Stability of the vehicle is ensured by a low center of gravity and the inertia of the rotating object that increases with the speed of the vehicle.
BRIEF DESCRIPTION OF THE DRAWINGS
The preferred embodiment of the invention is described with reference to the accompanying drawings in which:
FIG. 1 is a sectional side elevation of the vehicle and shows the three main components: the shell; the engine; and the tail.
FIG. 2 shows the front elevation of the vehicle where the shape of the shell is spherical.
FIG. 3 again shows the front elevation of the vehicle, but in the case where the shell is not perfectly spherical, but made flatter at the poles on either side, like a doughnut or a disk.
FIG. 4 is the plan of the vehicle showing the main subcomponents that form part of the tail.
FIG. 5 is the side elevation of the vehicle.
FIG. 6 shows the vehicle with the tail in a lowered position and trailing on the surface of the liquid element.
DESCRIPTION OF PREFERRED EMBODIMENT
The Preferred embodiment of the invention is described below.
As shown in FIG. 1, the vehicle consists of three main components. They are labeled as: the shell 1; the engine 2; and the tail 3, for convenience of description.
The dynamic body resembles a shell and for that reason is referred as the shell 1. It is a large hollow object, which rest on the surface S of the liquid element. It has high buoyancy, so that only a relatively small potion of it is immersed in the liquid. It is made of light but strong material so as to withstand shock and resist deformation. The shell 1 is preferably transparent or includes transparent windows placed uniformly along its perimeter, so that the pilot and passengers seated inside the shell 1 can see through, in order to navigate and look around.
The section of the shell 1 is circular, as shown in FIG. 1. When the shell 1 spins about a horizontal axis O (the axis O passes through the center of the shell 1 and is normal to the side elevation and the direction of motion of the vehicle), the viscous forces between the immersed part of the shell and the liquid element, cause the vehicle to move horizontally in a direction, opposite to the movement of the shell at the points of contact on the surface of the liquid element. In another word, as the shell 1 spins about the axis O, it rolls on the surface of the liquid element.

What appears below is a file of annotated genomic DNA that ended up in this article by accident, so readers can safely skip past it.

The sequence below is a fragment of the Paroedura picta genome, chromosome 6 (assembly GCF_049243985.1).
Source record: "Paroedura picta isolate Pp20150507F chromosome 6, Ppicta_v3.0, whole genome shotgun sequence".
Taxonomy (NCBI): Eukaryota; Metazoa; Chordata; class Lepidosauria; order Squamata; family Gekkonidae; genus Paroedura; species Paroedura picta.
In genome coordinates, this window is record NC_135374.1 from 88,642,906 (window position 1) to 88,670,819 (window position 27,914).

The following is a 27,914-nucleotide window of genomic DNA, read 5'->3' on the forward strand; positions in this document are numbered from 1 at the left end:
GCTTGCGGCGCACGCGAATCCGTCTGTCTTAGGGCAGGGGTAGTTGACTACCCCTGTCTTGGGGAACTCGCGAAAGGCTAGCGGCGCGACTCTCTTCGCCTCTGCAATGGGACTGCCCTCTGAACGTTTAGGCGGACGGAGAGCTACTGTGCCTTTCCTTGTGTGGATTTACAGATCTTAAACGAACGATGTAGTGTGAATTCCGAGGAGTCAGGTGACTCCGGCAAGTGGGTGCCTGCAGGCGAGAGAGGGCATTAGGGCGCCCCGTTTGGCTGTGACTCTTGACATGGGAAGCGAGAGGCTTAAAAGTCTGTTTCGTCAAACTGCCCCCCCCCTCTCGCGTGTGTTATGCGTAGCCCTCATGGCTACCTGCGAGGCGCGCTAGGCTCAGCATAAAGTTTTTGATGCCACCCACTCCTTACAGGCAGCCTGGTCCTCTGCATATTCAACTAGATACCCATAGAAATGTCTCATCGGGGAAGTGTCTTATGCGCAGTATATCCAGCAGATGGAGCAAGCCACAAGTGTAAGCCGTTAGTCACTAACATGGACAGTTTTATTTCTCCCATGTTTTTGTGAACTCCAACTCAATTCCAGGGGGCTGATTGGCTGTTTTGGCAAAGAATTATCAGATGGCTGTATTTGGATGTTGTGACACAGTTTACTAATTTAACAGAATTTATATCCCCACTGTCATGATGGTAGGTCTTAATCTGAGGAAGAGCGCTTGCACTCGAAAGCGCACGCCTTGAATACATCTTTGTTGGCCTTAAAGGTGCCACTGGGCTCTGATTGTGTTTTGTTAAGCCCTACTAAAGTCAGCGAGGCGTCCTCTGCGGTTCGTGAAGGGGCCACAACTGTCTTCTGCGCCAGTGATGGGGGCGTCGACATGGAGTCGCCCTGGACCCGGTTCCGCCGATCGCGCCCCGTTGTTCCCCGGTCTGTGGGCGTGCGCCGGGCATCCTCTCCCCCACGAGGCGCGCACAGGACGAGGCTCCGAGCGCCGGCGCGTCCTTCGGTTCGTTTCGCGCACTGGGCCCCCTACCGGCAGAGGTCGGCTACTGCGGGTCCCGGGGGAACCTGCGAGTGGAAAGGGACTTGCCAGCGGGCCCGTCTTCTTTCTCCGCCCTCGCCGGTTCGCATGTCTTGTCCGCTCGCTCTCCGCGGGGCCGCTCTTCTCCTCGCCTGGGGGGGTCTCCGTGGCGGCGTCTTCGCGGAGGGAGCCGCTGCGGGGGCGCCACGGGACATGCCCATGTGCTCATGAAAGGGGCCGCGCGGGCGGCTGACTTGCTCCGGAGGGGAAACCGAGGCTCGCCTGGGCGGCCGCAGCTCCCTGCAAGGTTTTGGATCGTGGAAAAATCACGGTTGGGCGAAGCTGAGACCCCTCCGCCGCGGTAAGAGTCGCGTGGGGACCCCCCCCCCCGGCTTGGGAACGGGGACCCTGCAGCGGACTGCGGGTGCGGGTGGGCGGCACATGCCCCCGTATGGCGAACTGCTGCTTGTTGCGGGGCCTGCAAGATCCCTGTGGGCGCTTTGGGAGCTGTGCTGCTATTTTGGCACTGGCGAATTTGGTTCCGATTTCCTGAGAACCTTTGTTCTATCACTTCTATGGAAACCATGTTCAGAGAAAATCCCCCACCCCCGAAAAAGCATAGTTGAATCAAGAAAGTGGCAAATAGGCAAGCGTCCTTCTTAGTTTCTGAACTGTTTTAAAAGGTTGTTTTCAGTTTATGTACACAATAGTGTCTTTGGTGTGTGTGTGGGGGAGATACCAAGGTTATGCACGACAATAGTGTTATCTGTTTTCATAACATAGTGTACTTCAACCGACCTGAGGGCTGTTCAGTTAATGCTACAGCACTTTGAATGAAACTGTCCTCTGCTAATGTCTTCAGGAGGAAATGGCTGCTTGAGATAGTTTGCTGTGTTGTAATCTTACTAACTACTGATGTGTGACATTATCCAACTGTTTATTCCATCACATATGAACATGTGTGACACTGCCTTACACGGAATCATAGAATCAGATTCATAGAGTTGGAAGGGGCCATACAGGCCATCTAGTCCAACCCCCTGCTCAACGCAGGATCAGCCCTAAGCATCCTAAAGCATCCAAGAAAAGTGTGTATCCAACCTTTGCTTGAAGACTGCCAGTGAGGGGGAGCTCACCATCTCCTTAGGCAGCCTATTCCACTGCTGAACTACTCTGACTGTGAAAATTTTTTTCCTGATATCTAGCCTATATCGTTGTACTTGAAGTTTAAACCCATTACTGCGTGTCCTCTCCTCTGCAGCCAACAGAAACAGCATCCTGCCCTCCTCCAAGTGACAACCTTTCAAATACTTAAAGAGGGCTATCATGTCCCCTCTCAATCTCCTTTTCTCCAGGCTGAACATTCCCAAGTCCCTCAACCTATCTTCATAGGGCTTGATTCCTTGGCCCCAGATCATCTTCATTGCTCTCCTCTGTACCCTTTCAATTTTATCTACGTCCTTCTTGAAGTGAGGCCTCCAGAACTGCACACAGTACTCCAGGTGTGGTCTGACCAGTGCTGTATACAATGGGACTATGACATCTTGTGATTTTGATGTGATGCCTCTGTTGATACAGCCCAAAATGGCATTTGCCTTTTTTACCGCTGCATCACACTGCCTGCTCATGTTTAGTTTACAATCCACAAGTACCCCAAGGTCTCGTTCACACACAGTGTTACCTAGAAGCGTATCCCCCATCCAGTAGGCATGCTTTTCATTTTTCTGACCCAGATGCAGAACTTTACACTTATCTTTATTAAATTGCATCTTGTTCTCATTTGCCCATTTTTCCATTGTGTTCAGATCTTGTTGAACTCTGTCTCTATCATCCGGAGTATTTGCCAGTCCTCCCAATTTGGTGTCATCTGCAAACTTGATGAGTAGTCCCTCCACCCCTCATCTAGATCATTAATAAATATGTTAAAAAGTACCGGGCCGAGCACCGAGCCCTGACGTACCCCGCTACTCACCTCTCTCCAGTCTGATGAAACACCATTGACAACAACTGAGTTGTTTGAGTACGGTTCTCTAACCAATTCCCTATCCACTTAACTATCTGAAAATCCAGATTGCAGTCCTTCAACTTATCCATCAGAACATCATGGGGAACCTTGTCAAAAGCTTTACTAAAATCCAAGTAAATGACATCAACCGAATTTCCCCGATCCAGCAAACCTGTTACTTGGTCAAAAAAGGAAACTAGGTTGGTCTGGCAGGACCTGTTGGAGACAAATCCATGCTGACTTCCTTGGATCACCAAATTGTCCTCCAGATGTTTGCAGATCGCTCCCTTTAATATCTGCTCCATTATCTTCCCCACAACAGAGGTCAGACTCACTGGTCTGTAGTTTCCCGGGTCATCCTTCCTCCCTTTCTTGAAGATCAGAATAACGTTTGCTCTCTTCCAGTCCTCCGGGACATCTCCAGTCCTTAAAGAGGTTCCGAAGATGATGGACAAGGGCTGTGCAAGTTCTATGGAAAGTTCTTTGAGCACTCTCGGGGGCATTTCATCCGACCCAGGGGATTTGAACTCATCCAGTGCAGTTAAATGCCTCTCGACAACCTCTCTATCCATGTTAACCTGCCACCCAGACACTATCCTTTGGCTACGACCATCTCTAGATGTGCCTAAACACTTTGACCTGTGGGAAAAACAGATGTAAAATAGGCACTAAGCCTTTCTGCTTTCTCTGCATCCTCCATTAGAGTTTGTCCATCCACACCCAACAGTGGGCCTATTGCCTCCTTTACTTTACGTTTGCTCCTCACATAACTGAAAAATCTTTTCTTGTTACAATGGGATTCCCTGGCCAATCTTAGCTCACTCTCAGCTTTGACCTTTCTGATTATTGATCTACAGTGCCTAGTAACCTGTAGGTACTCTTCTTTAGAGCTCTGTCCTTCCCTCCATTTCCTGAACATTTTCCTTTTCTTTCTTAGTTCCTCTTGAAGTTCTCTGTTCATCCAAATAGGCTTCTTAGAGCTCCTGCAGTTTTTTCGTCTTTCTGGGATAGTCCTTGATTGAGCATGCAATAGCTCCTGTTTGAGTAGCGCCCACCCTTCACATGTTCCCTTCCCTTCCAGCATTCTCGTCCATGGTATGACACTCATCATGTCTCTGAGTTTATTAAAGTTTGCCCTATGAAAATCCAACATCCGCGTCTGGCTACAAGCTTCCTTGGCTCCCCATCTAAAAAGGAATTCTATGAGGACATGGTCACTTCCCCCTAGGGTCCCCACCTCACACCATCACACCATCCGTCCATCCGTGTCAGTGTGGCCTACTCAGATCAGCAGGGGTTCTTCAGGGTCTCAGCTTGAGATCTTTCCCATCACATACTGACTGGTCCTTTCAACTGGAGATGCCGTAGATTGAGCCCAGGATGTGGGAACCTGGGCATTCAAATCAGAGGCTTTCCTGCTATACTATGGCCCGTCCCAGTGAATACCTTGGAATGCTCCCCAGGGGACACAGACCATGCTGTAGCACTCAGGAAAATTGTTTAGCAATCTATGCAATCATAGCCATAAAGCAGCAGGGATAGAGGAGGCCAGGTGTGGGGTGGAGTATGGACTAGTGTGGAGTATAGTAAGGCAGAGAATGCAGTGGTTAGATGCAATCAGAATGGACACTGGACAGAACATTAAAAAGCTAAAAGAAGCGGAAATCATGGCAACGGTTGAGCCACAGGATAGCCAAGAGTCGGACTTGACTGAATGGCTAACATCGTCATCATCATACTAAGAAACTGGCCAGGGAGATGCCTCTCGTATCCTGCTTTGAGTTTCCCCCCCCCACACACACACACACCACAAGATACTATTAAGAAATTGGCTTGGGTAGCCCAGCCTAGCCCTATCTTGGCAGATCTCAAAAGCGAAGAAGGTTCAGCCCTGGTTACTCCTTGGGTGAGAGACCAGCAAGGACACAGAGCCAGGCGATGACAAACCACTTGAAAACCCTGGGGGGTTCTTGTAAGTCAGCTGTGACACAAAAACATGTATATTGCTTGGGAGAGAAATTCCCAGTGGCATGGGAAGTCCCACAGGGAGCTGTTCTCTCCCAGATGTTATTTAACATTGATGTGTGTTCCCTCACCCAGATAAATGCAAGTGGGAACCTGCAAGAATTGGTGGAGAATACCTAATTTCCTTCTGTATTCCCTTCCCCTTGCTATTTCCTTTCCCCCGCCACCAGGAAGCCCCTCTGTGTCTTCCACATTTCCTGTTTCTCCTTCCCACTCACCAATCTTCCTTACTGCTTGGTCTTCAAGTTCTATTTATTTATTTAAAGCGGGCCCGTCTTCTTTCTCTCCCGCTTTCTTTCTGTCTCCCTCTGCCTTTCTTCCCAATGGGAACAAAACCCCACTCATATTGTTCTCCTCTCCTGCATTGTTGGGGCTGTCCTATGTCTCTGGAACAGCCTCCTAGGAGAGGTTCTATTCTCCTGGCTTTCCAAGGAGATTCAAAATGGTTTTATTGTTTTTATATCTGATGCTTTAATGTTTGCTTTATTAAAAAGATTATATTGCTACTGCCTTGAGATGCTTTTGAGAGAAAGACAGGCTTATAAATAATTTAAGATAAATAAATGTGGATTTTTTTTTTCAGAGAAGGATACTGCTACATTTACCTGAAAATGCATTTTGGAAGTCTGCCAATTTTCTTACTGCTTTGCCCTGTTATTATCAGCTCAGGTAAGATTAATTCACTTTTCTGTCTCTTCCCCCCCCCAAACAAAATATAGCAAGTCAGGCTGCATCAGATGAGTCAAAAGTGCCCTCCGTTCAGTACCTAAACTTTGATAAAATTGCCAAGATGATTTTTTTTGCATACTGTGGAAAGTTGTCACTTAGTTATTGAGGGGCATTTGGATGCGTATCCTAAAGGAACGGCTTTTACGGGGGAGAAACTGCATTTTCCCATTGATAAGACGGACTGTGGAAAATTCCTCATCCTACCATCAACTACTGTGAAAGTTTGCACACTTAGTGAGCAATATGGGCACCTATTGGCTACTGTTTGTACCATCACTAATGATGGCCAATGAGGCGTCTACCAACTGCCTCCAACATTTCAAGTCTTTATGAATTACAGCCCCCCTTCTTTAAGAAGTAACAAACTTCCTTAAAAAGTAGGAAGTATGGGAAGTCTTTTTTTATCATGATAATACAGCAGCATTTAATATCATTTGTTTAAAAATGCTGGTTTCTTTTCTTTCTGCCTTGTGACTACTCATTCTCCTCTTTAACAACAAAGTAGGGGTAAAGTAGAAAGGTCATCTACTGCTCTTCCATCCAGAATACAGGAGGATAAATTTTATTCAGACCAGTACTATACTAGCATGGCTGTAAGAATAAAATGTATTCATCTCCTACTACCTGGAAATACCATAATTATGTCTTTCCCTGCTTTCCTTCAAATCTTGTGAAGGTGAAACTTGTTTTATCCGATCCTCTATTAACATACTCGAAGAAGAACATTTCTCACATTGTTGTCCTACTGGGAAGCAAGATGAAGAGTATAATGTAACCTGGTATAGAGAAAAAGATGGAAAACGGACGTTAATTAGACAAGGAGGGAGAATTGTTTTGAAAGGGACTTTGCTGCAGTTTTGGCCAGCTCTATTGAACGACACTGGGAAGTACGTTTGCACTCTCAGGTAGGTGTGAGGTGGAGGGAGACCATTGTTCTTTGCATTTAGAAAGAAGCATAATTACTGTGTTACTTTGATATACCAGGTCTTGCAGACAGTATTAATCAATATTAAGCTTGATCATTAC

The vehicle may consist of an assembly of several shells 1, but this ultimately affects the stability of the vehicle at high moving speed. Preferably, the vehicle consists of a single shell 1 or at the most, two separate objects on either side of the output shaft of the engine 2.
As shown in FIG. 2, the shape of the shell 1 could be spherical, as this shape offers a high stability in all direction, especially when the center of gravity is low.
However a shell 1, in the shape of a doughnut or a disk, as shown in FIG. 3, or even a thin cylinder, is preferred as it offers less resistance to air during forward movement.
The engine 2 is lodged inside the shell 1. The output shaft of the engine 2 lies on the same axis O and connects to either side of the internal parts of the shell 1, by appropriate supports. The engine 2, which is the heaviest component, hangs downward from the axis O. The output shaft of the engine 2 drives the shell 1 in rotation about axis O, freely without any mechanical obstruction.
As shown in FIG. 2 and FIG. 3, the external surface of the shell 1 is equipped with an appropriate number of blades or paddles 4 of suitable size around the whole perimeter at regular intervals. This ensures high viscous forces with the liquid element as the shell 1 spins about axis O. In order to improve the drag coefficient of the shell 1, due to the interaction of the blades 4 with the surrounding air, the blades 4 may include such features that allow them to protrude from the surface of the shell 1 only when they are immersed in the liquid element. These blades 4 may include other features that allow them to retract inside the shell, so that the vehicle can move on dry surface without causing damage to the blades 4.
The engine 2 includes all subcomponents such as: the motor; the fuel reservoir and batteries; the transmission gears; the output shaft; the pilot and passenger cabin; and other navigational and control equipment. The subcomponents are arranged in such a way that the center of gravity is the furthest away from the output shaft. The engine 2 would usually be the heaviest component, in comparison to the other two components 1 and 3, combined.
When the vehicle is at rest, the engine 2 hangs downward with its center of gravity vertically below the axis O. The very low center of gravity gives the vehicle a good vertical stability as it floats on the external surfaces of the shell 1.
Although the vehicle may oscillate and sway in all directions because of the turbulent surface of the liquid, it will not capsize. When the vehicle is moving, the stability improves further with the speed, due to the inertia of the shell 1 spinning at full speed.
As the engine 2 drives the shell 1 with the application of a certain amount of torque in one direction, the engine 2 experiences an equal and opposite reaction torque about the axis O. This reaction tends to rotate the engine 2 inside the shell 1, in the opposite direction. This situation is highly undesirables, as this affect the passengers, slow down and destabilize the movement of the vehicle. Hence, a counter-torque of equal amount has to be applied to the engine 2 so as to prevent counter rotation of the engine 2, about axis O.